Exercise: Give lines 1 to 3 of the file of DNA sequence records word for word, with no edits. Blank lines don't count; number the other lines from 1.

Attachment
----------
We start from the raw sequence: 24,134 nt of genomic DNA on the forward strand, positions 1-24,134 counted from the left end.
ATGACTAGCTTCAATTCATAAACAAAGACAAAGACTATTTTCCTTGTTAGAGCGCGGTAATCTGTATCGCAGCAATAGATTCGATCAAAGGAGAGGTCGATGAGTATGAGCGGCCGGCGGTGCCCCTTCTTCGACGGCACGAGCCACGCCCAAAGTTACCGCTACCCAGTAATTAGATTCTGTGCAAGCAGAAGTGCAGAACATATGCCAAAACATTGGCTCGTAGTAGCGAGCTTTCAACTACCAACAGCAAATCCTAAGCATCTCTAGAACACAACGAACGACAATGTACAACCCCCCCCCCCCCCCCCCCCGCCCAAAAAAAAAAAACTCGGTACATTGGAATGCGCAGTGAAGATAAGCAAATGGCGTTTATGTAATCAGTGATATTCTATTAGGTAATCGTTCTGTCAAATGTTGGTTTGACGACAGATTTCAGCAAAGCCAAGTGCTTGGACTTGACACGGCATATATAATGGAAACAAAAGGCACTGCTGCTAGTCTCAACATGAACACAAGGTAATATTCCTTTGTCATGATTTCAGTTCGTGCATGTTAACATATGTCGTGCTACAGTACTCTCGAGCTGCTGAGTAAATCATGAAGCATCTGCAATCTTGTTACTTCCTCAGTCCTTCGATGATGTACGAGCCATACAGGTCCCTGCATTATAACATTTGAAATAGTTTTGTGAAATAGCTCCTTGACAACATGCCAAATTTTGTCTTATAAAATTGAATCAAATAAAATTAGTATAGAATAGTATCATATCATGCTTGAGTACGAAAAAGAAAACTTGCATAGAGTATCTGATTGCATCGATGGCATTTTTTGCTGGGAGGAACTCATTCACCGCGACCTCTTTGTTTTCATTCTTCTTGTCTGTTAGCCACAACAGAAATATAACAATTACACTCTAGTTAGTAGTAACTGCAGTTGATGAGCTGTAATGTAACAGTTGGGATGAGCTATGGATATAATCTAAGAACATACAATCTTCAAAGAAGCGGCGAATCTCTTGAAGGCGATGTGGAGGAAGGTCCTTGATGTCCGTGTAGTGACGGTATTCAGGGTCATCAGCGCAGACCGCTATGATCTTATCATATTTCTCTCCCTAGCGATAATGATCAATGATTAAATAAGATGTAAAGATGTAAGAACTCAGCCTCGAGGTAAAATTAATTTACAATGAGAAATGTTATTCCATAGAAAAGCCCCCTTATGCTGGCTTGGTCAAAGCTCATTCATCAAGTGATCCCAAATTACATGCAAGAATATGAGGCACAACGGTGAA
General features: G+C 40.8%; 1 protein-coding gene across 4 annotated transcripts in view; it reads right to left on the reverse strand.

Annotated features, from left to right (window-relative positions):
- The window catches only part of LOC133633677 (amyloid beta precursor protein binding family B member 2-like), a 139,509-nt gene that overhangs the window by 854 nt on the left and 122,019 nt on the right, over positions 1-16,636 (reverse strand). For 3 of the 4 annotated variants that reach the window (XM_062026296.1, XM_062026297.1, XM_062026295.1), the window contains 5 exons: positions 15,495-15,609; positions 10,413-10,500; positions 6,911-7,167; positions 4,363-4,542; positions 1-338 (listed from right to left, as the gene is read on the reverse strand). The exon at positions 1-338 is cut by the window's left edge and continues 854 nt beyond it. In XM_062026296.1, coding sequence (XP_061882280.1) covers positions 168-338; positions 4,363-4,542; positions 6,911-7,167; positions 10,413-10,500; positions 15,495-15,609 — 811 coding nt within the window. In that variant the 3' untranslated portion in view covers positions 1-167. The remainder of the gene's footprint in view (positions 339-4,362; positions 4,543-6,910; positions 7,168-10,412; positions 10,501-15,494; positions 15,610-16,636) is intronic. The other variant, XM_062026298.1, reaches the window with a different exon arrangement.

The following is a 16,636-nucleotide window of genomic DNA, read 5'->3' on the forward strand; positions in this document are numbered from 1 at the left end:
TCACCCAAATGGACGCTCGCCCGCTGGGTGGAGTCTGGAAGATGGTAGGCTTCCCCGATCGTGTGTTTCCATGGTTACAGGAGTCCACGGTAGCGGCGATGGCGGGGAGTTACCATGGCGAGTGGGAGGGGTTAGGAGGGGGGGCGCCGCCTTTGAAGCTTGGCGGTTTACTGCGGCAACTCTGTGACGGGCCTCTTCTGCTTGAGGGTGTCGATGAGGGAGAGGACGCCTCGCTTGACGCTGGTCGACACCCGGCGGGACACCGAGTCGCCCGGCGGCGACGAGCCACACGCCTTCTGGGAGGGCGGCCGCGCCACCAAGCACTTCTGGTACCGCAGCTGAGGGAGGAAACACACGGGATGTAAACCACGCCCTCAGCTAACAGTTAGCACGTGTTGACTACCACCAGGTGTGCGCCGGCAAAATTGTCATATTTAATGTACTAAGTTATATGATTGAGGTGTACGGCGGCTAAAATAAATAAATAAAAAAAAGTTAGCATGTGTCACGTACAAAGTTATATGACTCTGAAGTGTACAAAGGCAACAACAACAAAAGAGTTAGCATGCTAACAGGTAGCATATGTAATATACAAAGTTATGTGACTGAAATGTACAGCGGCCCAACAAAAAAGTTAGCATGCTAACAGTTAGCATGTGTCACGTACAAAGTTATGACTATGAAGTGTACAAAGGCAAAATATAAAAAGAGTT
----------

We start from the raw sequence: 24,134 nt of genomic DNA on the forward strand, positions 1-24,134 counted from the left end.
ATGACTAGCTTCAATTCATAAACAAAGACAAAGACTATTTTCCTTGTTAGAGCGCGGTAATCTGTATCGCAGCAATAGATTCGATCAAAGGAGAGGTCGATGAGTATGAGCGGCCGGCGGTGCCCCTTCTTCGACGGCACGAGCCACGCCCAAAGTTACCGCTACCCAGTAATTAGATTCTGTGCAAGCAGAAGTGCAGAACATATGCCAAAACATTGGCTCGTAGTAGCGAGCTTTCAACTACCAACAGCAAATCCTAAGCATCTCTAGAACACAACGAACGACAATGTACAACCCCCCCCCCCCCCCCCCCCGCCCAAAAAAAAAAAACTCGGTACATTGGAATGCGCAGTGAAGATAAGCAAATGGCGTTTATGTAATCAGTGATATTCTATTAGGTAATCGTTCTGTCAAATGTTGGTTTGACGACAGATTTCAGCAAAGCCAAGTGCTTGGACTTGACACGGCATATATAATGGAAACAAAAGGCACTGCTGCTAGTCTCAACATGAACACAAGGTAATATTCCTTTGTCATGATTTCAGTTCGTGCATGTTAACATATGTCGTGCTACAGTACTCTCGAGCTGCTGAGTAAATCATGAAGCATCTGCAATCTTGTTACTTCCTCAGTCCTTCGATGATGTACGAGCCATACAGGTCCCTGCATTATAACATTTGAAATAGTTTTGTGAAATAGCTCCTTGACAACATGCCAAATTTTGTCTTATAAAATTGAATCAAATAAAATTAGTATAGAATAGTATCATATCATGCTTGAGTACGAAAAAGAAAACTTGCATAGAGTATCTGATTGCATCGATGGCATTTTTTGCTGGGAGGAACTCATTCACCGCGACCTCTTTGTTTTCATTCTTCTTGTCTGTTAGCCACAACAGAAATATAACAATTACACTCTAGTTAGTAGTAACTGCAGTTGATGAGCTGTAATGTAACAGTTGGGATGAGCTATGGATATAATCTAAGAACATACAATCTTCAAAGAAGCGGCGAATCTCTTGAAGGCGATGTGGAGGAAGGTCCTTGATGTCCGTGTAGTGACGGTATTCAGGGTCATCAGCGCAGACCGCTATGATCTTATCATATTTCTCTCCCTAGCGATAATGATCAATGATTAAATAAGATGTAAAGATGTAAGAACTCAGCCTCGAGGTAAAATTAATTTACAATGAGAAATGTTATTCCATAGAAAAGCCCCCTTATGCTGGCTTGGTCAAAGCTCATTCATCAAGTGATCCCAAATTACATGCAAGAATATGAGGCACAACGGTGAA
General features: G+C 40.8%; 1 protein-coding gene across 4 annotated transcripts in view; it reads right to left on the reverse strand.